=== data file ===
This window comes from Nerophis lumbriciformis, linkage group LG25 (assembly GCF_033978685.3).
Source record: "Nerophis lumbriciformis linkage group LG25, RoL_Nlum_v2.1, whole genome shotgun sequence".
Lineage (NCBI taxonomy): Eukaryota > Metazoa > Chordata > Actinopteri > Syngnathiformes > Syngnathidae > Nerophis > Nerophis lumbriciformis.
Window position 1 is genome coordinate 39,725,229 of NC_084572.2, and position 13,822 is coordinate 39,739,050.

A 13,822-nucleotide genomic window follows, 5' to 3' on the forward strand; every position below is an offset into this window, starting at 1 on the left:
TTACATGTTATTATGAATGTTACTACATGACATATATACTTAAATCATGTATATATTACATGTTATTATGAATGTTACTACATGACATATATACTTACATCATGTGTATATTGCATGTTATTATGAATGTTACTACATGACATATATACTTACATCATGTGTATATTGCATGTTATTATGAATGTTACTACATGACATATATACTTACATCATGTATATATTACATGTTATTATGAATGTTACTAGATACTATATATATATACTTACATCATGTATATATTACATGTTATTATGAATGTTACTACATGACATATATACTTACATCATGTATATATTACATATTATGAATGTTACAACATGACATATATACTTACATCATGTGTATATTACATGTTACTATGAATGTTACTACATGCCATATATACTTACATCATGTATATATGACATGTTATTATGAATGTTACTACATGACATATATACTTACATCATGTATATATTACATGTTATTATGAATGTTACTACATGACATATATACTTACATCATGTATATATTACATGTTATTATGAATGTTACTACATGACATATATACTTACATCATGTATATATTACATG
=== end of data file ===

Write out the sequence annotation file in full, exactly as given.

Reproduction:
This window comes from Nerophis lumbriciformis, linkage group LG25 (assembly GCF_033978685.3).
Source record: "Nerophis lumbriciformis linkage group LG25, RoL_Nlum_v2.1, whole genome shotgun sequence".
Lineage (NCBI taxonomy): Eukaryota > Metazoa > Chordata > Actinopteri > Syngnathiformes > Syngnathidae > Nerophis > Nerophis lumbriciformis.
Window position 1 is genome coordinate 39,725,229 of NC_084572.2, and position 13,822 is coordinate 39,739,050.

A 13,822-nucleotide genomic window follows, 5' to 3' on the forward strand; every position below is an offset into this window, starting at 1 on the left:
TTACATGTTATTATGAATGTTACTACATGACATATATACTTAAATCATGTATATATTACATGTTATTATGAATGTTACTACATGACATATATACTTACATCATGTGTATATTGCATGTTATTATGAATGTTACTACATGACATATATACTTACATCATGTGTATATTGCATGTTATTATGAATGTTACTACATGACATATATACTTACATCATGTATATATTACATGTTATTATGAATGTTACTAGATACTATATATATATACTTACATCATGTATATATTACATGTTATTATGAATGTTACTACATGACATATATACTTACATCATGTATATATTACATATTATGAATGTTACAACATGACATATATACTTACATCATGTGTATATTACATGTTACTATGAATGTTACTACATGCCATATATACTTACATCATGTATATATGACATGTTATTATGAATGTTACTACATGACATATATACTTACATCATGTATATATTACATGTTATTATGAATGTTACTACATGACATATATACTTACATCATGTATATATTACATGTTATTATGAATGTTACTACATGACATATATACTTACATCATGTATATATTACATG